Speech Demographics, Productivity and Innovation
Speech to The Sydney Institute
Thank you very much for the invitation to address The Sydney Institute. Over many years, the Institute has played an important role in the intellectual and public policy life of our city and our country. It is, therefore, a very real honour to be here.
The title of my remarks is Demographics, Productivity and Innovation. What I would like to do this evening is to step back from the constant flow of high-frequency data on the Australian economy and explore a longer-term issue – namely the potential links between demographic developments, productivity growth and our society's attitudes to risk and innovation.
To try to make these issues a little more concrete, could I begin by asking you to think about two questions:
- How has our society's attitude to risk and innovation evolved over time and what implications are there for productivity growth?
- As the population ages, how might our attitude to risk and innovation continue to change?
These are not easy questions to answer. Understanding how people think about risk and what drives productivity growth are issues that the economics profession has struggled with for many years, with robust answers difficult to come by. As a result, some of what I have to say this evening will inevitably be speculative, and for a central banker that is a slightly uncomfortable thing to do!
Nevertheless, these questions are worth thinking and talking about. Western societies are ageing and productivity growth in many advanced economies has trended lower for some time now. In addition, over recent years, businesses and households in many countries seem to have become more risk averse. The proximate cause of this has been the financial crisis, although I suspect that there might also be deeper factors at work. These developments rightly throw the spotlight onto the issues of how our society generates and funds the innovations that are so important for continued improvement in our living standards.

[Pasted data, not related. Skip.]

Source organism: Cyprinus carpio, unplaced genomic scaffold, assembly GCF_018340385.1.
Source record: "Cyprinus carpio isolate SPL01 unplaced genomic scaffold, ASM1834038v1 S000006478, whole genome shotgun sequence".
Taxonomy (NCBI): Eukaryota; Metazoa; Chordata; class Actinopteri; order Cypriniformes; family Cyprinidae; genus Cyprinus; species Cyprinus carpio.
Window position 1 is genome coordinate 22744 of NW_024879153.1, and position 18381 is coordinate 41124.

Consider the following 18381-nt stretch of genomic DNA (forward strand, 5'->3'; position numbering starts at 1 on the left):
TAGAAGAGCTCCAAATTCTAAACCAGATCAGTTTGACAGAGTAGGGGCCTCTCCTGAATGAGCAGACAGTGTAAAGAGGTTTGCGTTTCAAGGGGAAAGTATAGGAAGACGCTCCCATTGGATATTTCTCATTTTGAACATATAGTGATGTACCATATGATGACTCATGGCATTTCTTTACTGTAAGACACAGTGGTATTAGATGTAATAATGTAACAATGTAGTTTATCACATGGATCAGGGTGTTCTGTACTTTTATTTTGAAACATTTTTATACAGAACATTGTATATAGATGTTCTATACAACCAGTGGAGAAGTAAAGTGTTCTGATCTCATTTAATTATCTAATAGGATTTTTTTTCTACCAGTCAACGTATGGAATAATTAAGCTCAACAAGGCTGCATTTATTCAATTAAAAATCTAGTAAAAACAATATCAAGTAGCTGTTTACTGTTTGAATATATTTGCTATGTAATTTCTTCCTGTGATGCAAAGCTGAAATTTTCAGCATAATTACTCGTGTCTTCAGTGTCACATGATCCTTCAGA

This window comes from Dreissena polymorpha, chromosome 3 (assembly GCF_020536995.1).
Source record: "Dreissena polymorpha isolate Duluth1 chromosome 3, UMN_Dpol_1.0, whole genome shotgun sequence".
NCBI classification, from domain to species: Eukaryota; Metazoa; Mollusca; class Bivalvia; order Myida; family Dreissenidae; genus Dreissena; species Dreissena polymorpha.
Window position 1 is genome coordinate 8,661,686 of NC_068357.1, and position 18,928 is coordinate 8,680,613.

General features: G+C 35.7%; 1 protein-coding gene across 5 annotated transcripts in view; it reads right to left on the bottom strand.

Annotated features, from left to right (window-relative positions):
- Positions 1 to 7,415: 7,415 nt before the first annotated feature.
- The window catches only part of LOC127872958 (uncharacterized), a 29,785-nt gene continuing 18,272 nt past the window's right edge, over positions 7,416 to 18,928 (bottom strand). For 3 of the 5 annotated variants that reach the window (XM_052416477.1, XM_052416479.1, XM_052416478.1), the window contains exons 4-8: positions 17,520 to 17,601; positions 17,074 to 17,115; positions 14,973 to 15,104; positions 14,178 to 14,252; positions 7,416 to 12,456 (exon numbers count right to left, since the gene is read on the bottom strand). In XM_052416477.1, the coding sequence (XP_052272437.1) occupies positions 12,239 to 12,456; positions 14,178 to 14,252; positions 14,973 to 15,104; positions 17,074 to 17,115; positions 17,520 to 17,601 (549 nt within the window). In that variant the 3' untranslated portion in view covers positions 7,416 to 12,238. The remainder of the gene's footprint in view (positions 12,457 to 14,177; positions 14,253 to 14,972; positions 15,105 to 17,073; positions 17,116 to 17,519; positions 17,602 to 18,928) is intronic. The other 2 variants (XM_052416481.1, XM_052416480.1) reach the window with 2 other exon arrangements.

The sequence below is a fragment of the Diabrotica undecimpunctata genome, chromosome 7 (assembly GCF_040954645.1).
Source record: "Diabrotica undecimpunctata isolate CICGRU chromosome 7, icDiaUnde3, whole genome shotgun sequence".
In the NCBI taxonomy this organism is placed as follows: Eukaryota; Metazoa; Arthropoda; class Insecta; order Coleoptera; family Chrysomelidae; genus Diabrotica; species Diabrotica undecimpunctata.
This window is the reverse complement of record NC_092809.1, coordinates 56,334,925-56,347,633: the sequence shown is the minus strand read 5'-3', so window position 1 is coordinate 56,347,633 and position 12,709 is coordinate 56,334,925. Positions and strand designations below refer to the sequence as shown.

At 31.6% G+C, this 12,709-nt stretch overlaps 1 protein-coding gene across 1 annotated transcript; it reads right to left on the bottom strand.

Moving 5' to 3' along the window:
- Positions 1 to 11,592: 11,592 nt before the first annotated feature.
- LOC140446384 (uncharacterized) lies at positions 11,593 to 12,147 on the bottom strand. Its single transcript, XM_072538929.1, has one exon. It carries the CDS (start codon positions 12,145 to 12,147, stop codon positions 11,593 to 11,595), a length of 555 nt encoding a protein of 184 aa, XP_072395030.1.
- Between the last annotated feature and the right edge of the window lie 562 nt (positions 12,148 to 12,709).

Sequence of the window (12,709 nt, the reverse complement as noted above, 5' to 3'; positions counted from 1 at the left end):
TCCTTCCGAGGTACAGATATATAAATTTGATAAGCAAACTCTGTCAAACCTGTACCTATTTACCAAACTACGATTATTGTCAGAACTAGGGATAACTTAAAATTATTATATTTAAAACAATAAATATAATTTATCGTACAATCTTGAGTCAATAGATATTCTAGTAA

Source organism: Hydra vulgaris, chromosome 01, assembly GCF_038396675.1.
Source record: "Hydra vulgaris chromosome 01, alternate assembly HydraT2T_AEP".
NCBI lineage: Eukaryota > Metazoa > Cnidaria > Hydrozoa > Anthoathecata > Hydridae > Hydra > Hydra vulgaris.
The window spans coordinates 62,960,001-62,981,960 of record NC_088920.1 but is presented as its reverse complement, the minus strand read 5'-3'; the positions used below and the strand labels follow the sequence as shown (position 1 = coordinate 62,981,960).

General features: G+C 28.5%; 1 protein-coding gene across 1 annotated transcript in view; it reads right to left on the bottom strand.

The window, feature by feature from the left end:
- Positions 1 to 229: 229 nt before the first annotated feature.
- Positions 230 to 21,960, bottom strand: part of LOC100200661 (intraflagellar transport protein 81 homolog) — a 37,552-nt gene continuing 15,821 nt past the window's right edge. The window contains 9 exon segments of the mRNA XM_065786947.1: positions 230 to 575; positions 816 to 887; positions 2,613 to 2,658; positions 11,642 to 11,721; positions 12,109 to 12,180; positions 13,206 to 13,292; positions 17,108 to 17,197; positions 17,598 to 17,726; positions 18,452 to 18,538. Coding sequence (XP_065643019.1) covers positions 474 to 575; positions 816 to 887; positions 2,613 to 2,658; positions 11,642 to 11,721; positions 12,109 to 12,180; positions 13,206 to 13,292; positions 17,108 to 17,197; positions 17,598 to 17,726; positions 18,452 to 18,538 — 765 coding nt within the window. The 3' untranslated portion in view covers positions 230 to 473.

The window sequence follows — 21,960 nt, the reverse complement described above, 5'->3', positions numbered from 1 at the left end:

These issues might seem quite a long way from the short-term setting of the cash rate, which is the main task that keeps the Reserve Bank in the news. But understanding them is critical to doing our job well. Demographic trends and productivity growth are central to understanding how fast the economy can grow without inflation exceeding the medium-term inflation target. And while changes in demography and productivity have little influence on our month-to-month decisions about the cash rate, they do have an important bearing on the average level of the cash rate over time. In effect, they set the contours within which we make our monthly decisions.